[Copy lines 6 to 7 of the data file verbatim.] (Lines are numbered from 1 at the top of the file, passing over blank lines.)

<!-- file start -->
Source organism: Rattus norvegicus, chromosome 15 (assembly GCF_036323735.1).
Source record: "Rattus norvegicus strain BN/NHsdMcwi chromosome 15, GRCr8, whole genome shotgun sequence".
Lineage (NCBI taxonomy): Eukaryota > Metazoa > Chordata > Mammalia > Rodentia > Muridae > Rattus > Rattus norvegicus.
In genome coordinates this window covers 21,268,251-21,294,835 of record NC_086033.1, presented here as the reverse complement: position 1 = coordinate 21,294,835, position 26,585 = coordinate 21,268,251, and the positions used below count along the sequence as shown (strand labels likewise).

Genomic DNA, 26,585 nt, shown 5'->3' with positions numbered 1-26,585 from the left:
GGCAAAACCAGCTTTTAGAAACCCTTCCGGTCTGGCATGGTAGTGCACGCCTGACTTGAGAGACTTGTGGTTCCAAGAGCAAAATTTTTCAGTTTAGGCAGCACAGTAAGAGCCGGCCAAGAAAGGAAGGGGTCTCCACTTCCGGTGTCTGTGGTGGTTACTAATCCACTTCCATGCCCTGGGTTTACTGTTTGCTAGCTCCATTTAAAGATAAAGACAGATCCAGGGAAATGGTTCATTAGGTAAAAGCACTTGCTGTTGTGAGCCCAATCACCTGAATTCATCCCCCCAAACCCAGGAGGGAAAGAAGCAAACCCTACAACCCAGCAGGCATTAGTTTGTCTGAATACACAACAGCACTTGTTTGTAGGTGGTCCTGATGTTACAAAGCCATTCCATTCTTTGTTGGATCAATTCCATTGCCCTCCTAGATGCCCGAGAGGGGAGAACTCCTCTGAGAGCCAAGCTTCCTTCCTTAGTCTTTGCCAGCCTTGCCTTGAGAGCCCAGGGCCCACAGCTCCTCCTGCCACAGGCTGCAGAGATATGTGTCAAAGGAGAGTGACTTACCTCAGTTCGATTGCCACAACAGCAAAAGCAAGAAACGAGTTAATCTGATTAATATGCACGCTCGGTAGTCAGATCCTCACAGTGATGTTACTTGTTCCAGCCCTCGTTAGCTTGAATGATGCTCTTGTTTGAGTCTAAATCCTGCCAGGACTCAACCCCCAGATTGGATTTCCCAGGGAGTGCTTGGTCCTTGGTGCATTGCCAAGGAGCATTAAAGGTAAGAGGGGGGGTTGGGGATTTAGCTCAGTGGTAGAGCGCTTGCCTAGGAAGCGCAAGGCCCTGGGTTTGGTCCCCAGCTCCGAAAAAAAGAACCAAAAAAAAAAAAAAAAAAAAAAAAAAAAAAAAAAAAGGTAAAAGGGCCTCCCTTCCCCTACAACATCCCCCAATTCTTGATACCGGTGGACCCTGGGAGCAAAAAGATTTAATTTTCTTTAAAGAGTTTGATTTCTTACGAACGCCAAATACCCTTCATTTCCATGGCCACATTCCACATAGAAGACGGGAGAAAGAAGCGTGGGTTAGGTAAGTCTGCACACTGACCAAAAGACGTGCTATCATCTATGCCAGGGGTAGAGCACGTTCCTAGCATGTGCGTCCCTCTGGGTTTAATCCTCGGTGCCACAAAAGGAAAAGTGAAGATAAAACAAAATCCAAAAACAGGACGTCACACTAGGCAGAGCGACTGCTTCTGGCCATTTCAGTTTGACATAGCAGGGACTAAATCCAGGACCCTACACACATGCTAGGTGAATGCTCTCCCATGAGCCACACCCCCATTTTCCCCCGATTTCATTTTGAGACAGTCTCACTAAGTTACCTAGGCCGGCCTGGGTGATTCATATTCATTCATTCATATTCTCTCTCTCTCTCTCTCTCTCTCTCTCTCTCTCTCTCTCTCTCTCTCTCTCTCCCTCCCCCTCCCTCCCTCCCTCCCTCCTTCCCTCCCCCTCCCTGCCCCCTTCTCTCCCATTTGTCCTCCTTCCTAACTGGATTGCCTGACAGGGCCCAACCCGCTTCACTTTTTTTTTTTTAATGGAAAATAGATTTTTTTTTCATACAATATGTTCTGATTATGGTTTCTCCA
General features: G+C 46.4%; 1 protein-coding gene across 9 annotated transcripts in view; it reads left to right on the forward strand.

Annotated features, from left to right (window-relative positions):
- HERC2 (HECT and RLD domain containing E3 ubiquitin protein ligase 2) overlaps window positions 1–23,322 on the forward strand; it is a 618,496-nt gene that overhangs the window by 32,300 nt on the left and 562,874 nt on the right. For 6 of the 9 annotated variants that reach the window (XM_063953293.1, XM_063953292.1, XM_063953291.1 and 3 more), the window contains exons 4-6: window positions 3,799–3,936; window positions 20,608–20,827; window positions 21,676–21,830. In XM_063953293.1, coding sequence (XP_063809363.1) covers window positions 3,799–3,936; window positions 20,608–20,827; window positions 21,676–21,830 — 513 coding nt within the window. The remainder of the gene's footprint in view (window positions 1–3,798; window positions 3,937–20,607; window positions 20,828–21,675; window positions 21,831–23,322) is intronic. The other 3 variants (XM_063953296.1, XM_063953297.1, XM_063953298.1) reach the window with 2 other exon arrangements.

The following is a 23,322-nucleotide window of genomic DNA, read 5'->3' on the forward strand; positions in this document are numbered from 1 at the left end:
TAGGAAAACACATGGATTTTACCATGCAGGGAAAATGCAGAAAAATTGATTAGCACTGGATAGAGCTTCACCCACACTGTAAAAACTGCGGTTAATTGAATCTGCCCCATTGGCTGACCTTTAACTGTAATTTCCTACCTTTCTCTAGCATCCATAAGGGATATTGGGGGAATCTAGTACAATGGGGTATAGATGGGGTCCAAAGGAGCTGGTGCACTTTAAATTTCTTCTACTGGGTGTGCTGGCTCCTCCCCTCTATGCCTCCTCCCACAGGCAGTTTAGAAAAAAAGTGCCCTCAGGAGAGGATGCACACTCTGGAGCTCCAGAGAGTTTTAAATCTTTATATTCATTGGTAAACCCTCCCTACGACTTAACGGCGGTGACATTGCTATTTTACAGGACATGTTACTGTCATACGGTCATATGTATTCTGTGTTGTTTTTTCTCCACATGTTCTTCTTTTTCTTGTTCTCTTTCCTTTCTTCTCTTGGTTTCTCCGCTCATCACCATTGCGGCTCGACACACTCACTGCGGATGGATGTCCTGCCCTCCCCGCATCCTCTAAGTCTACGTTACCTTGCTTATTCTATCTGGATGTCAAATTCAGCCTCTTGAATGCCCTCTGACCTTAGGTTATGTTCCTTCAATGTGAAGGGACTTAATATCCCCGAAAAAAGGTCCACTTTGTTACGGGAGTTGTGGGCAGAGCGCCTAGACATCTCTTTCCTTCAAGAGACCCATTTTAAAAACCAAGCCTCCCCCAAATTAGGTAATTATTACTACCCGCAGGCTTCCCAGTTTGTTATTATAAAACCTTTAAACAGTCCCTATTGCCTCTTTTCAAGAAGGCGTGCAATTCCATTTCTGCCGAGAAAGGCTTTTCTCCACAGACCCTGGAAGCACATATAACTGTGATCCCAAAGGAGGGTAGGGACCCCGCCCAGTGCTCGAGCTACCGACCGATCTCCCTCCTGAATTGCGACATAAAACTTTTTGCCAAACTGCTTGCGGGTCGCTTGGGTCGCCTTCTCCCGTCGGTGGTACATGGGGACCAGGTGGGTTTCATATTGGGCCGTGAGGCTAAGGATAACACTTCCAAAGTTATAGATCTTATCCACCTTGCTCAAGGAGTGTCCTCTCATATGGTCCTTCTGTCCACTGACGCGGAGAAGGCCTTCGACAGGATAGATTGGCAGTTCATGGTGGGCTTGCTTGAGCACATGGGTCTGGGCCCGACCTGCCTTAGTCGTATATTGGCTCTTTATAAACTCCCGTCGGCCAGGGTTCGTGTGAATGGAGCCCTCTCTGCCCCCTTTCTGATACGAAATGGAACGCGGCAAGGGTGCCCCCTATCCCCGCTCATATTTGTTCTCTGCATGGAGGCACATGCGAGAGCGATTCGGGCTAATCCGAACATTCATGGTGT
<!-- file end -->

GGCAAAACCAGCTTTTAGAAACCCTTCCGGTCTGGCATGGTAGTGCACGCCTGACTTGAGAGACTTGTGGTTCCAAGAGCAAAATTTTTCAGTTTAGGCAGCACAGTAAGAGCCGGCCAAGAAAGGAAGGGGTCTCCACTTCCGGTGTCTGTGGTGGTTACTAATCCACTTCCATGCCCTGGGTTTACTGTTTGCTAGCTCCATTTAAAGATAAAGACAGATCCAGGGAAATGGTTCATTAGGTAAAAGCACTTGCTGTTGTGAGCCCAATCACCTGAATTCATCCCCCCAAACCCAGGAGGGAAAGAAGCAAACCCTACAACCCAGCAGGCATTAGTTTGTCTGAATACACAACAGCACTTGTTTGTAGGTGGTCCTGATGTTACAAAGCCATTCCATTCTTTGTTGGATCAATTCCATTGCCCTCCTAGATGCCCGAGAGGGGAGAACTCCTCTGAGAGCCAAGCTTCCTTCCTTAGTCTTTGCCAGCCTTGCCTTGAGAGCCCAGGGCCCACAGCTCCTCCTGCCACAGGCTGCAGAGATATGTGTCAAAGGAGAGTGACTTACCTCAGTTCGATTGCCACAACAGCAAAAGCAAGAAACGAGTTAATCTGATTAATATGCACGCTCGGTAGTCAGATCCTCACAGTGATGTTACTTGTTCCAGCCCTCGTTAGCTTGAATGATGCTCTTGTTTGAGTCTAAATCCTGCCAGGACTCAACCCCCAGATTGGATTTCCCAGGGAGTGCTTGGTCCTTGGTGCATTGCCAAGGAGCATTAAAGGTAAGAGGGGGGGTTGGGGATTTAGCTCAGTGGTAGAGCGCTTGCCTAGGAAGCGCAAGGCCCTGGGTTTGGTCCCCAGCTCCGAAAAAAAGAACCAAAAAAAAAAAAAAAAAAAAAAAAAAAAAAAAAAAAGGTAAAAGGGCCTCCCTTCCCCTACAACATCCCCCAATTCTTGATACCGGTGGACCCTGGGAGCAAAAAGATTTAATTTTCTTTAAAGAGTTTGATTTCTTACGAACGCCAAATACCCTTCATTTCCATGGCCACATTCCACATAGAAGACGGGAGAAAGAAGCGTGGGTTAGGTAAGTCTGCACACTGACCAAAAGACGTGCTATCATCTATGCCAGGGGTAGAGCACGTTCCTAGCATGTGCGTCCCTCTGGGTTTAATCCTCGGTGCCACAAAAGGAAAAGTGAAGATAAAACAAAATCCAAAAACAGGACGTCACACTAGGCAGAGCGACTGCTTCTGGCCATTTCAGTTTGACATAGCAGGGACTAAATCCAGGACCCTACACACATGCTAGGTGAATGCTCTCCCATGAGCCACACCCCCATTTTCCCCCGATTTCATTTTGAGACAGTCTCACTAAGTTACCTAGGCCGGCCTGGGTGATTCATATTCATTCATTCATATTCTCTCTCTCTCTCTCTCTCTCTCTCTCTCTCTCTCTCTCTCTCTCTCTCTCTCCCTCCCCCTCCCTCCCTCCCTCCCTCCTTCCCTCCCCCTCCCTGCCCCCTTCTCTCCCATTTGTCCTCCTTCCTAACTGGATTGCCTGACAGGGCCCAACCCGCTTCACTTTTTTTTTTTTAATGGAAAATAGATTTTTTTTTCATACAATATGTTCTGATTATGGTTTCTCCA
General features: G+C 46.4%; 1 protein-coding gene across 9 annotated transcripts in view; it reads left to right on the forward strand.